Chicago is very well known for its fabulous shopping district, and the Magnificent Mile is one of the most iconic shopping areas in the world. From luxury designer brands to anchor department stores like Bloomingdales and Macy’s, there is no shortage of amazing retail outlets. That said, there are premises available all over Chicago in less affluent areas, so opening one needn’t be prohibitively expensive. Here are 3 things to consider when opening a retail outlet in Chicago.
You need to be realistic in terms of where your premises will be located. Rent and rates can be high depending on location and so, in the first instance, you may want to choose smaller premises. If things go well, there’s nothing to stop you from expanding into bigger premises at a later date. Make sure you are located in an area with a decent level of footfall – many of your customers will be passers-by.
You should also ensure that your products match the area demographic. For example, there is no point selling high-end jewelry in an area where high prices may be out of reach for a huge percentage of the local community or promoting baby items in an area targeted at students or the elderly. Location can play a huge part in your success.
Number crunching is key. Spend as much time as necessary calculating how much money you will need to get your business off the ground. Include costs for staffing, stock, rent, utilities, advertising, etc. You may find that you need additional funds to get started. Many companies specialize in arranging business loans in Chicago.
It’s a good idea to make contact and find out how much you may be able to borrow and how much you will be paying each month. It will give you a realistic view of how feasible your business venture is. Premiums will vary depending on the borrowing levels as well as interest rates, but a professional in this field will help find the right product for you.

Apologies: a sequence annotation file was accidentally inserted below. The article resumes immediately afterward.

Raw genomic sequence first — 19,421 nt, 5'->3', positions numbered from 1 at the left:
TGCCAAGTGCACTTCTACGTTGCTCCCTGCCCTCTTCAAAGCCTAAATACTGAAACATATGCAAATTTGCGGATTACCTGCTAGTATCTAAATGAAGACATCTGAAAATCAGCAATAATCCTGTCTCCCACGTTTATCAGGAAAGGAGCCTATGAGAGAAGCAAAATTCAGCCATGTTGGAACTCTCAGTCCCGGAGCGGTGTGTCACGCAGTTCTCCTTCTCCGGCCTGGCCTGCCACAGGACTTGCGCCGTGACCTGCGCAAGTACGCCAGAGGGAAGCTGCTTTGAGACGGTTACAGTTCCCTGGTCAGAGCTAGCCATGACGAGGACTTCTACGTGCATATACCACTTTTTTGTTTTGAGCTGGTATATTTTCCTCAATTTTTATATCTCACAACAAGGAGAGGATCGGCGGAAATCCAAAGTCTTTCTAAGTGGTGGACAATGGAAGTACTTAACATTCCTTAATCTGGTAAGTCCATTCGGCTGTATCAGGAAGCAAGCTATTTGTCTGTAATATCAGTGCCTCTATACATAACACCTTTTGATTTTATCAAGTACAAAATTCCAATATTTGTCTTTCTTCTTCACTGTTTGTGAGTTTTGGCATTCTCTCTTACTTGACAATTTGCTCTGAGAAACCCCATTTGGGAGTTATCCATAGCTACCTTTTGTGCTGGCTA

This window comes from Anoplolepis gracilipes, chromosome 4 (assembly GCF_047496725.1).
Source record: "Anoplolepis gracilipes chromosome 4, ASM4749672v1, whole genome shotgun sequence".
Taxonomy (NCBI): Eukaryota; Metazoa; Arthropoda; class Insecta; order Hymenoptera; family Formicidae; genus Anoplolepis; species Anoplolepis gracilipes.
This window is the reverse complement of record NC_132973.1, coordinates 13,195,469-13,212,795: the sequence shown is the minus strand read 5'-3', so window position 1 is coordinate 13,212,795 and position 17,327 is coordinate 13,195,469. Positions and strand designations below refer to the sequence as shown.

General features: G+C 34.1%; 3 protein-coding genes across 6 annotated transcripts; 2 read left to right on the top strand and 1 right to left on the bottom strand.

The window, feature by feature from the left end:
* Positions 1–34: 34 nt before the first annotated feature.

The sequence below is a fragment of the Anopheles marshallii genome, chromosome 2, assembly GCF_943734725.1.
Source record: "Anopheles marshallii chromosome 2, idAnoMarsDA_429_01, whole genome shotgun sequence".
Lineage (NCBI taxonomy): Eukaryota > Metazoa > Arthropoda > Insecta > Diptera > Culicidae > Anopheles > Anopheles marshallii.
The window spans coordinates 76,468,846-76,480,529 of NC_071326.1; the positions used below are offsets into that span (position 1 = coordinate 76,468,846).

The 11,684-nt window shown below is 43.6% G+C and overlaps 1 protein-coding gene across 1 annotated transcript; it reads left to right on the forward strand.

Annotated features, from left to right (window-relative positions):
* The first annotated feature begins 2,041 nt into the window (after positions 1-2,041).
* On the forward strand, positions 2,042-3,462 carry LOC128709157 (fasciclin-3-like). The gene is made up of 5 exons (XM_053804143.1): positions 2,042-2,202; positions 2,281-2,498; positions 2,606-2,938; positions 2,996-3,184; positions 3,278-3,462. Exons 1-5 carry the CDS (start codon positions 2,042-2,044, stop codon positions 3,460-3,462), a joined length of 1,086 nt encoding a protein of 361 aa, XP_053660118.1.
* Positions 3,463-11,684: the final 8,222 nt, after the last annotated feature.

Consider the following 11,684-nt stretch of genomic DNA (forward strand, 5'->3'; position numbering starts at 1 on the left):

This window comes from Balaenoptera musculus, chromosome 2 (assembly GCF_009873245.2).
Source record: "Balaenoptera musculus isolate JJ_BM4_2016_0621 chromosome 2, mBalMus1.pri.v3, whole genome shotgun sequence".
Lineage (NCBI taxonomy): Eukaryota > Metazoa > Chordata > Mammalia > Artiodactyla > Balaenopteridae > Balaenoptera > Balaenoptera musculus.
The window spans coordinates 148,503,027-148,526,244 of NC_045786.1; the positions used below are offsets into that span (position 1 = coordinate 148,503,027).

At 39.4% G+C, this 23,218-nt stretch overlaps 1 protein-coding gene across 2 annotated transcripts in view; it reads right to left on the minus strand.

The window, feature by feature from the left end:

To run a successful retail business of any kind, buying the right stock is key and having solid and loyal relationships with suppliers can make all the difference. Find suppliers you can rely on and who provide good turnaround times.
Purchasing smaller quantities in the first instance may be a good idea. This will allow you to establish the products that work for your business and those which are not so popular. Granted, your unit prices may be slightly higher but that is a far better situation to be in than having hundreds of units of stock that won’t sell.
Make sure you carry out regular stock checks to ensure that you don’t run out of inventory and regularly analyze what you are selling and when. You will have best sellers and may also have products that do better at certain times of the year. Buy right, buy once is an important thing to remember.
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